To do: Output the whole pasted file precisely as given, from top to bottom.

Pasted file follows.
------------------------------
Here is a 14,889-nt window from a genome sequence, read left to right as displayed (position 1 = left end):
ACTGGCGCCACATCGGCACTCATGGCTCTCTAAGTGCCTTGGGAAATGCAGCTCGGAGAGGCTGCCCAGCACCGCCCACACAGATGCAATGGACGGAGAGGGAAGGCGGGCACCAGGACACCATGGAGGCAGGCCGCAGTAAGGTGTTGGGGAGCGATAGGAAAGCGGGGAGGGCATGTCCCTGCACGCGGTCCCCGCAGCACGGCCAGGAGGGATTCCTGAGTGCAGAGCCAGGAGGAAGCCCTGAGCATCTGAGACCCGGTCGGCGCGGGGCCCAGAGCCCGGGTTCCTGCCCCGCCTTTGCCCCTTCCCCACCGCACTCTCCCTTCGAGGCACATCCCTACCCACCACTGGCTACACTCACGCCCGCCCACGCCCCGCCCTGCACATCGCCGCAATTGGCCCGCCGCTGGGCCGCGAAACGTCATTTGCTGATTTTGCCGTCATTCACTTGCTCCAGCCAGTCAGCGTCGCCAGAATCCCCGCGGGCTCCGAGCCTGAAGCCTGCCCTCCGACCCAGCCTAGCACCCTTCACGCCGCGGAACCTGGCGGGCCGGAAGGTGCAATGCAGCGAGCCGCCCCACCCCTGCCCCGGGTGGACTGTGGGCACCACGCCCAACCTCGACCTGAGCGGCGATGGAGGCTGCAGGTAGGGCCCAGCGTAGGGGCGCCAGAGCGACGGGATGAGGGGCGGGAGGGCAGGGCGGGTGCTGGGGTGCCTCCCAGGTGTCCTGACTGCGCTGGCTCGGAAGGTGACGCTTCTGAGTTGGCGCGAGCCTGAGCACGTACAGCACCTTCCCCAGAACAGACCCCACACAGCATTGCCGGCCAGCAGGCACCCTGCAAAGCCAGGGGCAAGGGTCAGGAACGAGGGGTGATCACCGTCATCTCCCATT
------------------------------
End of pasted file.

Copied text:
Here is a 14,889-nt window from a genome sequence, read left to right as displayed (position 1 = left end):
ACTGGCGCCACATCGGCACTCATGGCTCTCTAAGTGCCTTGGGAAATGCAGCTCGGAGAGGCTGCCCAGCACCGCCCACACAGATGCAATGGACGGAGAGGGAAGGCGGGCACCAGGACACCATGGAGGCAGGCCGCAGTAAGGTGTTGGGGAGCGATAGGAAAGCGGGGAGGGCATGTCCCTGCACGCGGTCCCCGCAGCACGGCCAGGAGGGATTCCTGAGTGCAGAGCCAGGAGGAAGCCCTGAGCATCTGAGACCCGGTCGGCGCGGGGCCCAGAGCCCGGGTTCCTGCCCCGCCTTTGCCCCTTCCCCACCGCACTCTCCCTTCGAGGCACATCCCTACCCACCACTGGCTACACTCACGCCCGCCCACGCCCCGCCCTGCACATCGCCGCAATTGGCCCGCCGCTGGGCCGCGAAACGTCATTTGCTGATTTTGCCGTCATTCACTTGCTCCAGCCAGTCAGCGTCGCCAGAATCCCCGCGGGCTCCGAGCCTGAAGCCTGCCCTCCGACCCAGCCTAGCACCCTTCACGCCGCGGAACCTGGCGGGCCGGAAGGTGCAATGCAGCGAGCCGCCCCACCCCTGCCCCGGGTGGACTGTGGGCACCACGCCCAACCTCGACCTGAGCGGCGATGGAGGCTGCAGGTAGGGCCCAGCGTAGGGGCGCCAGAGCGACGGGATGAGGGGCGGGAGGGCAGGGCGGGTGCTGGGGTGCCTCCCAGGTGTCCTGACTGCGCTGGCTCGGAAGGTGACGCTTCTGAGTTGGCGCGAGCCTGAGCACGTACAGCACCTTCCCCAGAACAGACCCCACACAGCATTGCCGGCCAGCAGGCACCCTGCAAAGCCAGGGGCAAGGGTCAGGAACGAGGGGTGATCACCGTCATCTCCCATT